Tintagel SLSC was formed in 1964 by a group of locals concerned about the number of drownings at Trebarwith Strand. The founder members included Fred Whiting who became the club President & Roy Crosley who served as Secretary for a number of years; it was their dedication that saw the club grow into the organisation it is today.
The first ‘clubhouse’ consisted of a garden shed where the toilet block now stands, this then grew to 2 sheds as rescue equipment was purchased.
In the early years there were no paid lifeguards so club members patrolled the beach at weekends. Rescue boards were unknown in those days so any rescues were carried out using a rescue tube or by a team using a reel, line & belt, both relied on a strong swimmer particularly in the latter method as the beltman had to swim a line out to the casualty.
The club affiliated to the Surf Life Saving Association of G.B. & early training was provided by Peter Cloke, a member of Bude club, who later became the beach safety officer for North Cornwall. Bude was one of the first of 3 clubs to be formed in this country.
With more people enjoying leisure activities at Trebarwith, the then Camelford Rural Council was persuaded to provide a full time lifeguard from June to September. The first one, Harry Lines, was a Canadian P.E. teacher who came over each summer to combine holidays with work & he was helped by volunteer club members.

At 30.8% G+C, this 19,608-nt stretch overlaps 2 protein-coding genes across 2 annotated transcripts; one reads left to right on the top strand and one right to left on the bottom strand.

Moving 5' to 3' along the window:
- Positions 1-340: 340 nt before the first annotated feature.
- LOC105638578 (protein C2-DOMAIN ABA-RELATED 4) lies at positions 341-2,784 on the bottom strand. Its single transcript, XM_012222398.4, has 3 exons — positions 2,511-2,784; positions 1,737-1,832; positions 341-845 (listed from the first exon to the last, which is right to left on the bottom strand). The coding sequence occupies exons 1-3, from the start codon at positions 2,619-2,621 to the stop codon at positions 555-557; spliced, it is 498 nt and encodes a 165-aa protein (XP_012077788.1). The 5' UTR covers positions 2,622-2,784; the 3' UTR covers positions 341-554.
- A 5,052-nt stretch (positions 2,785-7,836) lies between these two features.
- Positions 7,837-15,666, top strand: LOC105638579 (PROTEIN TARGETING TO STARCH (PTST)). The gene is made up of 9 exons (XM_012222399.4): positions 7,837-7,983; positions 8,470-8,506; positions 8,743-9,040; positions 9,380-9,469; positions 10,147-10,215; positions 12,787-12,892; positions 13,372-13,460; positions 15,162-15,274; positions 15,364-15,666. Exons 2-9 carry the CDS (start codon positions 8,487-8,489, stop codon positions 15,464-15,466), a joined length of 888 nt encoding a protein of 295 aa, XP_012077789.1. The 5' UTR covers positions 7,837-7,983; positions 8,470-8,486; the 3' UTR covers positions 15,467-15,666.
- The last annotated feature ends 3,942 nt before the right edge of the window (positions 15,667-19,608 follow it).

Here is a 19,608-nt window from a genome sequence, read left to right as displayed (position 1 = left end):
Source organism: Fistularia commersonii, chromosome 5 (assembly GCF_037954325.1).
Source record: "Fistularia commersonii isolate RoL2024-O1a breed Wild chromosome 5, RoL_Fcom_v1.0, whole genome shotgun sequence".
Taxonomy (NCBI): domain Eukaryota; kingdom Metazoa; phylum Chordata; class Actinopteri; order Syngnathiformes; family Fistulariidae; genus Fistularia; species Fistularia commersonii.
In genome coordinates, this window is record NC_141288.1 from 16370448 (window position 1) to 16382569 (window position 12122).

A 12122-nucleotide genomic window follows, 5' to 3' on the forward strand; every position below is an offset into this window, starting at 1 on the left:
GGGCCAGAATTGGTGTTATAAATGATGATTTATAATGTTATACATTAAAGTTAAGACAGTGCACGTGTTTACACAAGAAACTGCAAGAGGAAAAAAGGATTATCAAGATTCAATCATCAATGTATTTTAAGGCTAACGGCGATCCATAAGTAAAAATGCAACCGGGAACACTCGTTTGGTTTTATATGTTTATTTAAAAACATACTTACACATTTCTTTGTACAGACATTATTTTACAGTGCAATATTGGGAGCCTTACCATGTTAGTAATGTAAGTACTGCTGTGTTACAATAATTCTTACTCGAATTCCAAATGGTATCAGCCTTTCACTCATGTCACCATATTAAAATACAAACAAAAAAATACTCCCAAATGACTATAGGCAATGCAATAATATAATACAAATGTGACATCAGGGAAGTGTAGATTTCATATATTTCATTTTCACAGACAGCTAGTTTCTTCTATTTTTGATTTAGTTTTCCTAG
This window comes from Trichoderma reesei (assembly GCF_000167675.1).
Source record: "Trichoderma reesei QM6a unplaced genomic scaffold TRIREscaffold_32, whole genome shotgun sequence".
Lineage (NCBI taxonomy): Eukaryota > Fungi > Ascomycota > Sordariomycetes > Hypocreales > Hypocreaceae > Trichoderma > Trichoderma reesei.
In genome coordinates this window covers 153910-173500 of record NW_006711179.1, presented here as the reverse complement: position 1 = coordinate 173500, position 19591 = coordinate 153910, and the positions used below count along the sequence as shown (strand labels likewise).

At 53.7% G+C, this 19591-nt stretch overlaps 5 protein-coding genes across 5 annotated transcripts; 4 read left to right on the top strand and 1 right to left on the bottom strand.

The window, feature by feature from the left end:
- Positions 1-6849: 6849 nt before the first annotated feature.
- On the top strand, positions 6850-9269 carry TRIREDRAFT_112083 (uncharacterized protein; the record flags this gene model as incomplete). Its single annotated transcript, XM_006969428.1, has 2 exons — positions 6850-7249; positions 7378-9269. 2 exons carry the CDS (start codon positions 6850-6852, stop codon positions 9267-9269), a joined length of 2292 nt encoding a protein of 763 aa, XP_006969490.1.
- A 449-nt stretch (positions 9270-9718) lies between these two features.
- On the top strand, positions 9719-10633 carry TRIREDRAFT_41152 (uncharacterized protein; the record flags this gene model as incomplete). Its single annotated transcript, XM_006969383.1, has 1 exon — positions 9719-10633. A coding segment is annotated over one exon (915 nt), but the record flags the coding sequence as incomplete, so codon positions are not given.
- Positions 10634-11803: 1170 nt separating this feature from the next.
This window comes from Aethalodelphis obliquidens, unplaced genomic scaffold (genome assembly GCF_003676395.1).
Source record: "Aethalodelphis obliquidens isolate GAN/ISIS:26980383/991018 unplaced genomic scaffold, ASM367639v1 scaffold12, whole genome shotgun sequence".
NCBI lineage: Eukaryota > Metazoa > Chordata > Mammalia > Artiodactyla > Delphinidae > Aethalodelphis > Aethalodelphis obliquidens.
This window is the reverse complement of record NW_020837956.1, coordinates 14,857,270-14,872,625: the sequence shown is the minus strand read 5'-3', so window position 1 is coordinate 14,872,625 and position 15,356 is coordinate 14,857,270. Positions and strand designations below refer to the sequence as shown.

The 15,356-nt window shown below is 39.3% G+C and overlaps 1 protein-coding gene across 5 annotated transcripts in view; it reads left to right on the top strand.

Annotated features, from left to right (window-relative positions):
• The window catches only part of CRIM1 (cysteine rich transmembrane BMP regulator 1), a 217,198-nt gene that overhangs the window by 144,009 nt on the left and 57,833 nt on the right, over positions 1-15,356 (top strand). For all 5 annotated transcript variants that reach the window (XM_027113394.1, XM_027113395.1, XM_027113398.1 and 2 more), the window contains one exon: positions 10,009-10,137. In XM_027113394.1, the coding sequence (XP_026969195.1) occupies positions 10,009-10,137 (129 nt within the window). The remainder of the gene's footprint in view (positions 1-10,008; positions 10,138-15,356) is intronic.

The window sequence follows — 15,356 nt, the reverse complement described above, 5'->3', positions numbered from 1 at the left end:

Following several drownings on other beaches along the coast the local authority, North Cornwall District Council, decided to create a professional lifeguard service for many of the popular beaches from Harlyn in the south to Bude in the north. The majority of the lifeguards were drawn from the surf life saving clubs at Harlyn, Polzeath, Tintagel, Crackington & Bude because local knowledge of the beaches was vital to successful lifeguarding.
Harry Lines & Richard Whiting were the first club members to be presented with the Royal Humane Society’s Award for Valour following the dramatic rescue of 2 German tourists who had been swept round Dennis Point in big surf. Years later another 2 club members, John Dugard & Chris Boundy, were the first lifeguards to receive a Silver Medal from the RNLI after rescuing a fisherman who had fallen into the sea at high tide. John is still guarding & is the beach senior guard at Trebarwith whilst Chris left for Australia though he still returns each summer to help run the surf school.
Rescue equipment has changed over the years, the reel line & belt is no longer used & the rescue board has become the favoured choice for rescue. On some of the bigger beaches that have easy access, inshore rescue boats & jet skis are also used but at Trebarwith because of the tidal nature of the beach & the difficulty of launching craft the lifeguards rely on boards & tubes.
When the local council decided to build a toilet block at Trebarwith in the early 70’s Fred Whiting persuaded them to include a small first aid room & store with a large single room above. Compared to what existed before this was luxury, however the club outgrew this space & in 2007 following 6 years of fund raising & planning the building was extended to include separate changing & shower rooms, a lifeguard & first aid station & an equipment store converted from an old toilet block.
The club is still growing its membership & again finds itself in need of more storage space but at present has no room to expand its facilities. However it still continues to train quality lifeguards & to give its younger members a grounding in skills that will stand them in good stead throughout their lives.